Authorities hope an abalone fishery north of Perth can be opened for recreational purposes for the first time in more than a decade, following planned studies to assess stock levels.
- The WA government will look into reopening a Midwest abalone fishery closed more than 10 years ago
- A marine heatwave wiped out 90 per cent of the area’s stock in 2011
- Abalone fishing is tightly controlled across the state
A marine heatwave decimated abalone stock across the Northern and West Coast fishing zones in 2011, with a 99 per cent mortality rate recorded in some areas.
All of the Northern Zone and north of Moore River in the West Coast Zone were subsequently closed to recreational and commercial fishers.
Translocation projects attempted to establish new populations and annual surveys were conducted north of Kalbarri up until 2019, but little evidence of stock recovery was detected.
The last population survey along the Midwest coast south of Kalbarri occurred during the 2012–13 season.
Minister for Fisheries Don Punch last week announced that a planned assessment of the Northern Zone would now include the closed West Coast Zone area.
He said he understood the importance of the fishery to recreational fishers.
“I very much would like to see the area reopen to recreational abalone fishing,” he said.
“We have to make sure that the sustainability is there, and that will inform the decision-making.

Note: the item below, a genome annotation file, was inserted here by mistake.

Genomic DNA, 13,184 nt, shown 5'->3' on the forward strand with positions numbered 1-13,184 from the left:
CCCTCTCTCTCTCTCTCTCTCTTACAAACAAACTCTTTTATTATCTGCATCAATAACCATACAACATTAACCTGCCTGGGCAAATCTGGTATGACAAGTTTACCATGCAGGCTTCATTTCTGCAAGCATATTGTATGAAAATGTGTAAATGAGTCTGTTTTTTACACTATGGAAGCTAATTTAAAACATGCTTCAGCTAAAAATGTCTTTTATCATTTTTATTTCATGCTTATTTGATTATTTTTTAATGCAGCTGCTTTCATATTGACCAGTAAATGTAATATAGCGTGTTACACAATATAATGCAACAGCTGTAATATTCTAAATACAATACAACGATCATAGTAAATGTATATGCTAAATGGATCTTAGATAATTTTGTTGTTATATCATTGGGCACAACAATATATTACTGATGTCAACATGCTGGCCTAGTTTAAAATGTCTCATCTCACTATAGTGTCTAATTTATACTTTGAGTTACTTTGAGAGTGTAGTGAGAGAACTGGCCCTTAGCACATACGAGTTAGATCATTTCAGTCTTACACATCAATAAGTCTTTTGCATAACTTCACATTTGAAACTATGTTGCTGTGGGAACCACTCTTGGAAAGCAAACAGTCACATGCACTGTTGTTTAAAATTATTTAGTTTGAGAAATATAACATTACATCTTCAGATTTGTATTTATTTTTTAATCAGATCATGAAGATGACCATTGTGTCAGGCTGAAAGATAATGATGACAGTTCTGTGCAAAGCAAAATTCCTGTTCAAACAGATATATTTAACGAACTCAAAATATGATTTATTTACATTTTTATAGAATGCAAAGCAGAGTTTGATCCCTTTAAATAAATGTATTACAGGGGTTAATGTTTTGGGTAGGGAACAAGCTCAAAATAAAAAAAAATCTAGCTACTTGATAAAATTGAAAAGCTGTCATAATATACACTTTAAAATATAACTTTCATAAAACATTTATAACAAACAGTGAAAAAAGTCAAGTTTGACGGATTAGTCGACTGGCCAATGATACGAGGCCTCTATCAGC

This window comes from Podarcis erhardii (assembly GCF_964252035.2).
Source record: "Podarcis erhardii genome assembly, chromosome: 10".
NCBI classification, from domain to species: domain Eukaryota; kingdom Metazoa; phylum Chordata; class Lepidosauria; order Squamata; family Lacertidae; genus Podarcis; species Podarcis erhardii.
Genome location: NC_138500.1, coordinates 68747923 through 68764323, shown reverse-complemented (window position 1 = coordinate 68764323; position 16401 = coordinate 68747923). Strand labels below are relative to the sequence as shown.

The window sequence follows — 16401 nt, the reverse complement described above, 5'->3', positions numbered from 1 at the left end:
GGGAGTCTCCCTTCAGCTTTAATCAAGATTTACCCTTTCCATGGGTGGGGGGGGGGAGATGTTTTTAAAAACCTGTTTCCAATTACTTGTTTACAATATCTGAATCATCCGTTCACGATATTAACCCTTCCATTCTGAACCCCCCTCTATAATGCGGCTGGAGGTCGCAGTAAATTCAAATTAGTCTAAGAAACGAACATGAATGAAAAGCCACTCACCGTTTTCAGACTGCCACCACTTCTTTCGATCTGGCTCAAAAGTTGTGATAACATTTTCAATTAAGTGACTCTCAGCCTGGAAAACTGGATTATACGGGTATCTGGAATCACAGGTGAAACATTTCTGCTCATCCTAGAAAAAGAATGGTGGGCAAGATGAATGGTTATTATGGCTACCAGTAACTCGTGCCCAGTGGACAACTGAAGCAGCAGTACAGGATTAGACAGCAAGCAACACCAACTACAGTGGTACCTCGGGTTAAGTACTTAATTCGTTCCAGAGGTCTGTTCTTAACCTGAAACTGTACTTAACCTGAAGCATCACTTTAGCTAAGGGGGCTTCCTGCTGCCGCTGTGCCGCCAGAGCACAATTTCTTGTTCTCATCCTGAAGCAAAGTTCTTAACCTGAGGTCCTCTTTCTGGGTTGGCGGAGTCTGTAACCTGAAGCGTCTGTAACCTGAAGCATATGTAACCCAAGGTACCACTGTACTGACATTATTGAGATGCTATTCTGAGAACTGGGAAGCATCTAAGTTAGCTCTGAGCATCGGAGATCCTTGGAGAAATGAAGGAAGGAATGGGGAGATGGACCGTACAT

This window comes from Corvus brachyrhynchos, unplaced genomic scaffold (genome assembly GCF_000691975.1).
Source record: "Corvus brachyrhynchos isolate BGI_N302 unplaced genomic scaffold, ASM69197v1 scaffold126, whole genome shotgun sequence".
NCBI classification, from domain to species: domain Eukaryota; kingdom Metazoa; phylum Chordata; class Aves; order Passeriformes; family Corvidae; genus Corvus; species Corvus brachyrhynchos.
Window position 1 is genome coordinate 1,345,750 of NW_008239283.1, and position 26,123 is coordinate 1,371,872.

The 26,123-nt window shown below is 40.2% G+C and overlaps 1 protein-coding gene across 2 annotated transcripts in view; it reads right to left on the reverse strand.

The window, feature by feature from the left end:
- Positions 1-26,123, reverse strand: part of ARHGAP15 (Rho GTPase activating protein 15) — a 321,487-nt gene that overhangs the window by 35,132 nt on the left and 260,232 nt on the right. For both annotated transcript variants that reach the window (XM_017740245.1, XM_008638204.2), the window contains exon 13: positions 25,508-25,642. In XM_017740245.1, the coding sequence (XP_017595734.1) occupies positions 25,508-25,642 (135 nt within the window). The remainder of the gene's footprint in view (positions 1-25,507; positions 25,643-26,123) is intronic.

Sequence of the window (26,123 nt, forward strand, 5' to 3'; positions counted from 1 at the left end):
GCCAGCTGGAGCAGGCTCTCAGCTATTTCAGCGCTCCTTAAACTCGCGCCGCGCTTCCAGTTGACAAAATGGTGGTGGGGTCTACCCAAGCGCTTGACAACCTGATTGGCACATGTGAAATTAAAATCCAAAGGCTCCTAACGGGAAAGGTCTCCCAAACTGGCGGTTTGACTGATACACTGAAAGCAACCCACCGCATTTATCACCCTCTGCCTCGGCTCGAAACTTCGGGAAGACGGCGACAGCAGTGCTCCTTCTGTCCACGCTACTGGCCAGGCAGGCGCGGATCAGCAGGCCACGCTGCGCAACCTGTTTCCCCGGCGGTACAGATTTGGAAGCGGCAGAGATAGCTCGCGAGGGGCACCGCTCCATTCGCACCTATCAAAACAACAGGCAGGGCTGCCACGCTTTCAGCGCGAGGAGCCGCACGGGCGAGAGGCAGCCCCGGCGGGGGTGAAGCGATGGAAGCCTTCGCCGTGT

“However, we are keen to do whatever we can to make sure that people in those areas can enjoy the experience of catching abalone and having a very special feed.
“The Department of Primary Industries and Regional Development [DPIRD] will be engaging with Recfishwest on the matter during the first half of 2024–25 with a view to providing access when the … season opens later in that year.”
Fishers question length of closure
Geraldton MLA Lara Dalton said she had received a petition with 85 signatures in support of reopening the fishery.
She said fishers wanted to know why the area was still closed.
“My constituents can understand restrictions and closures for sustainability purposes to protect and restock our precious marine species,” she said.
“But a growing number of people from my electorate question why this area has been closed for so long and why the area between Moore River and the Greenough River mouth is treated differently from the rest of the West Coast zone.”
She said allowing access to the fishery would also “provide an economic boost to the tourism industry of the Midwest”.
DPIRD research scientist Lachlan Strain said “catastrophic” marine heatwaves such as the one in 2011 were rare, but recovery was not guaranteed.
“In the Perth metropolitan fishery, where it wasn’t as extreme, we did detect a decline in large animals, spawn biomass … however that fishery actually recovered,” he said.
“Whereas for the northern end of distribution up near Kalbarri that experienced such a severe impact, it’s very difficult to determine how long [recovery] could take because your spawning biomass has been reduced to such a low level that realistically, you’re not actually sure if it will [recover].”
Abalone fishing outside ban area
Dr Strain said it was too early to speculate on the management practices that could be introduced if the fishery north of Moore River is re-opened.
“We’ll do the surveys and then estimate the stock status of these populations,” he said.
“From there, we’ll be able to assess whether there’s any potential for fishing moving forward, noting the sustainability of the northern stocks will be the key consideration.”
Stock surveys north of Moore River are expected to start in the coming months.
South of the Moore River in the West Coast zone where the ban is not in place, there will be four one-hour sessions for licensed fishers to catch abalone this summer, with hefty penalties in place for those who breach bag limits and other restrictions.
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